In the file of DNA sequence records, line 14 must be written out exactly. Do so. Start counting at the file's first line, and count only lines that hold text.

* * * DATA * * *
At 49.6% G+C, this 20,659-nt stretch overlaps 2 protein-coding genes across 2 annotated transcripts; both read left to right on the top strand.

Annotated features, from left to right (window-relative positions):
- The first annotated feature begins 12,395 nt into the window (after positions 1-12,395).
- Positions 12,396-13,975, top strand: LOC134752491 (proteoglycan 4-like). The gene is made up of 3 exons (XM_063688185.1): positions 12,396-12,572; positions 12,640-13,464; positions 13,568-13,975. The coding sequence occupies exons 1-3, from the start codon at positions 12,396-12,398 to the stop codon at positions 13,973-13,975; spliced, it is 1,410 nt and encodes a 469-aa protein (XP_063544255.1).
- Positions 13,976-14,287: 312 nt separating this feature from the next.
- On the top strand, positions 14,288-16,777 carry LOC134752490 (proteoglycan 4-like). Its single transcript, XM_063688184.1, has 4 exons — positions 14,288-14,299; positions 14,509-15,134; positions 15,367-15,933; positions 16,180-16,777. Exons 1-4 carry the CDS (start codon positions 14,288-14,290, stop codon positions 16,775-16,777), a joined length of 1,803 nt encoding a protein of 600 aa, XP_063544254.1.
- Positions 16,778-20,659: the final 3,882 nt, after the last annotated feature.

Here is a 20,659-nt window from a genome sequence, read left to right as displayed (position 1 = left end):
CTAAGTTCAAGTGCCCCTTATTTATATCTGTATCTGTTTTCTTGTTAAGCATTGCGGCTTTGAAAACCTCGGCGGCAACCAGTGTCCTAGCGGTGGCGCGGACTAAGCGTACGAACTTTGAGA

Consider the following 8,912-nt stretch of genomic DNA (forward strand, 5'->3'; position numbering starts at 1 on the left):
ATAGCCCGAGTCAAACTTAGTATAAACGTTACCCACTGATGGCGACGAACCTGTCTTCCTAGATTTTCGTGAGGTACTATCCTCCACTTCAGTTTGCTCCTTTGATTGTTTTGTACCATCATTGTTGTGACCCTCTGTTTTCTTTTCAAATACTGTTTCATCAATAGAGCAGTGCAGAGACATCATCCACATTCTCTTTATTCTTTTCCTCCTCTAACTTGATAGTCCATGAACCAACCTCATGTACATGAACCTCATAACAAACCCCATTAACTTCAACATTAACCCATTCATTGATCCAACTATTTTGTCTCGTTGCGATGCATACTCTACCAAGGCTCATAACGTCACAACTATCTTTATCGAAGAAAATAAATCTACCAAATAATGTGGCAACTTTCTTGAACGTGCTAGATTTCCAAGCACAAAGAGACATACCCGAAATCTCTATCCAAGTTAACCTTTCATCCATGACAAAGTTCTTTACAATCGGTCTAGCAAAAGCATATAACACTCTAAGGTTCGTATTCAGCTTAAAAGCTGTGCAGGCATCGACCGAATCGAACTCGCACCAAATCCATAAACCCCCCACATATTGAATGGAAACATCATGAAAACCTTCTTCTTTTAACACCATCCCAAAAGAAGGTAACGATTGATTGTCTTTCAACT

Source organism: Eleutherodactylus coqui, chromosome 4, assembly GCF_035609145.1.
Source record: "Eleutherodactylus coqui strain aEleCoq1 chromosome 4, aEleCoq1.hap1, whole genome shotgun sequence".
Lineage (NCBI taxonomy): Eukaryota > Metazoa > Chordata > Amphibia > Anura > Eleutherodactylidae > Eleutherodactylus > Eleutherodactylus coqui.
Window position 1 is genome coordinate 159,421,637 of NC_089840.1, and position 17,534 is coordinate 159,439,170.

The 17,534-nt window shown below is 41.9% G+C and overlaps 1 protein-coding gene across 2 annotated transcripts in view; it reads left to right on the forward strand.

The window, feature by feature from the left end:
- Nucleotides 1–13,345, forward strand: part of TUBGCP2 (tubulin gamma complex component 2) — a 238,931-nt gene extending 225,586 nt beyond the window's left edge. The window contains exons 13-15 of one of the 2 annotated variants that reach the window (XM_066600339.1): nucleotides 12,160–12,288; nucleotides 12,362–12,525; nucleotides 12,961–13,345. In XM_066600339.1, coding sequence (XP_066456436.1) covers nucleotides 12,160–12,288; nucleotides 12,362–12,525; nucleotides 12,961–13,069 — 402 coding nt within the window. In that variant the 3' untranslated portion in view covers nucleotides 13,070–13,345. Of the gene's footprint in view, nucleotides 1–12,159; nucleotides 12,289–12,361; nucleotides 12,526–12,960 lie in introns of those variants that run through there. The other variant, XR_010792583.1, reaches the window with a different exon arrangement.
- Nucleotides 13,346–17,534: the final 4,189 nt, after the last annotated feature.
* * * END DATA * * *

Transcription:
Lineage (NCBI taxonomy): Eukaryota > Metazoa > Chordata > Amphibia > Anura > Eleutherodactylidae > Eleutherodactylus > Eleutherodactylus coqui.